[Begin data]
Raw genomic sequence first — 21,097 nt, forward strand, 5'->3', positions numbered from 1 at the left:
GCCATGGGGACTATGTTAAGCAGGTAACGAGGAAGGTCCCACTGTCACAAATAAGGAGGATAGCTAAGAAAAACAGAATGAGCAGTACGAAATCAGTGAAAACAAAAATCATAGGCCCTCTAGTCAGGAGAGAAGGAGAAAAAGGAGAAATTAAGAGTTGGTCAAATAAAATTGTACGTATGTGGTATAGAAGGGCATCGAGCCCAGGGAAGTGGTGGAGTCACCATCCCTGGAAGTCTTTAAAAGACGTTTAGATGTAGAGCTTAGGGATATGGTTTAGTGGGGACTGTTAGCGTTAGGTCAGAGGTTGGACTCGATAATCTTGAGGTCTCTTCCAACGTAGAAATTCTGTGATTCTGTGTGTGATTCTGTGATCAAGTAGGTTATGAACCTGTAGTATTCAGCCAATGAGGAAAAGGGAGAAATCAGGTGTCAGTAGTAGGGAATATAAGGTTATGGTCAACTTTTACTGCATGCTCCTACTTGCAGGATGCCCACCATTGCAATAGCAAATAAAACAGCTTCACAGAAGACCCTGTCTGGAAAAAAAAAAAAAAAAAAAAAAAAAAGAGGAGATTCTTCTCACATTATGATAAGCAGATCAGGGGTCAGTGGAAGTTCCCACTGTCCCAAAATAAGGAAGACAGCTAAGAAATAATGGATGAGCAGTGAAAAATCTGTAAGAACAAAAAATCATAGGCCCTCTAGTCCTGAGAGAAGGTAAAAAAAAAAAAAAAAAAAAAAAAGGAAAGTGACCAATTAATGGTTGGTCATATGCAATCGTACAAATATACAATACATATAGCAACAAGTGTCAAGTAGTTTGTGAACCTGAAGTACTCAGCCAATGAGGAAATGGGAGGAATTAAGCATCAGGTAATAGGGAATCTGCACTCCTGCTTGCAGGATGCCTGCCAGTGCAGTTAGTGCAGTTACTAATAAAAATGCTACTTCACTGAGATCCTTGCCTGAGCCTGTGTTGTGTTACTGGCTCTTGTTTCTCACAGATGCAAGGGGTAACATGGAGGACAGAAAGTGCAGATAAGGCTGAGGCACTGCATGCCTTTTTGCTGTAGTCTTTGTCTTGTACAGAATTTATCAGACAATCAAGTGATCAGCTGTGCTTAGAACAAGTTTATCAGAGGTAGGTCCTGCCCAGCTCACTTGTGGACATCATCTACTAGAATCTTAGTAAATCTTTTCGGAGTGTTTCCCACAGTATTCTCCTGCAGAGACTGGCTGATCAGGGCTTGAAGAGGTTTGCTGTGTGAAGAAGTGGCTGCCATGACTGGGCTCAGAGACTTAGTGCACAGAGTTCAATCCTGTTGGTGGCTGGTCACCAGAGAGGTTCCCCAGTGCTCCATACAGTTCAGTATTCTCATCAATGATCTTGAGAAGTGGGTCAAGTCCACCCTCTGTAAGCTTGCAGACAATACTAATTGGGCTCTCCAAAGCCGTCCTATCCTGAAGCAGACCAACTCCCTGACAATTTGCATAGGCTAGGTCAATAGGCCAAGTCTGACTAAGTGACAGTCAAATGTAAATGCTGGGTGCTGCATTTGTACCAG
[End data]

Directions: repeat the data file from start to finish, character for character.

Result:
Raw genomic sequence first — 21,097 nt, forward strand, 5'->3', positions numbered from 1 at the left:
GCCATGGGGACTATGTTAAGCAGGTAACGAGGAAGGTCCCACTGTCACAAATAAGGAGGATAGCTAAGAAAAACAGAATGAGCAGTACGAAATCAGTGAAAACAAAAATCATAGGCCCTCTAGTCAGGAGAGAAGGAGAAAAAGGAGAAATTAAGAGTTGGTCAAATAAAATTGTACGTATGTGGTATAGAAGGGCATCGAGCCCAGGGAAGTGGTGGAGTCACCATCCCTGGAAGTCTTTAAAAGACGTTTAGATGTAGAGCTTAGGGATATGGTTTAGTGGGGACTGTTAGCGTTAGGTCAGAGGTTGGACTCGATAATCTTGAGGTCTCTTCCAACGTAGAAATTCTGTGATTCTGTGTGTGATTCTGTGATCAAGTAGGTTATGAACCTGTAGTATTCAGCCAATGAGGAAAAGGGAGAAATCAGGTGTCAGTAGTAGGGAATATAAGGTTATGGTCAACTTTTACTGCATGCTCCTACTTGCAGGATGCCCACCATTGCAATAGCAAATAAAACAGCTTCACAGAAGACCCTGTCTGGAAAAAAAAAAAAAAAAAAAAAAAAAAGAGGAGATTCTTCTCACATTATGATAAGCAGATCAGGGGTCAGTGGAAGTTCCCACTGTCCCAAAATAAGGAAGACAGCTAAGAAATAATGGATGAGCAGTGAAAAATCTGTAAGAACAAAAAATCATAGGCCCTCTAGTCCTGAGAGAAGGTAAAAAAAAAAAAAAAAAAAAAAAAGGAAAGTGACCAATTAATGGTTGGTCATATGCAATCGTACAAATATACAATACATATAGCAACAAGTGTCAAGTAGTTTGTGAACCTGAAGTACTCAGCCAATGAGGAAATGGGAGGAATTAAGCATCAGGTAATAGGGAATCTGCACTCCTGCTTGCAGGATGCCTGCCAGTGCAGTTAGTGCAGTTACTAATAAAAATGCTACTTCACTGAGATCCTTGCCTGAGCCTGTGTTGTGTTACTGGCTCTTGTTTCTCACAGATGCAAGGGGTAACATGGAGGACAGAAAGTGCAGATAAGGCTGAGGCACTGCATGCCTTTTTGCTGTAGTCTTTGTCTTGTACAGAATTTATCAGACAATCAAGTGATCAGCTGTGCTTAGAACAAGTTTATCAGAGGTAGGTCCTGCCCAGCTCACTTGTGGACATCATCTACTAGAATCTTAGTAAATCTTTTCGGAGTGTTTCCCACAGTATTCTCCTGCAGAGACTGGCTGATCAGGGCTTGAAGAGGTTTGCTGTGTGAAGAAGTGGCTGCCATGACTGGGCTCAGAGACTTAGTGCACAGAGTTCAATCCTGTTGGTGGCTGGTCACCAGAGAGGTTCCCCAGTGCTCCATACAGTTCAGTATTCTCATCAATGATCTTGAGAAGTGGGTCAAGTCCACCCTCTGTAAGCTTGCAGACAATACTAATTGGGCTCTCCAAAGCCGTCCTATCCTGAAGCAGACCAACTCCCTGACAATTTGCATAGGCTAGGTCAATAGGCCAAGTCTGACTAAGTGACAGTCAAATGTAAATGCTGGGTGCTGCATTTGTACCAG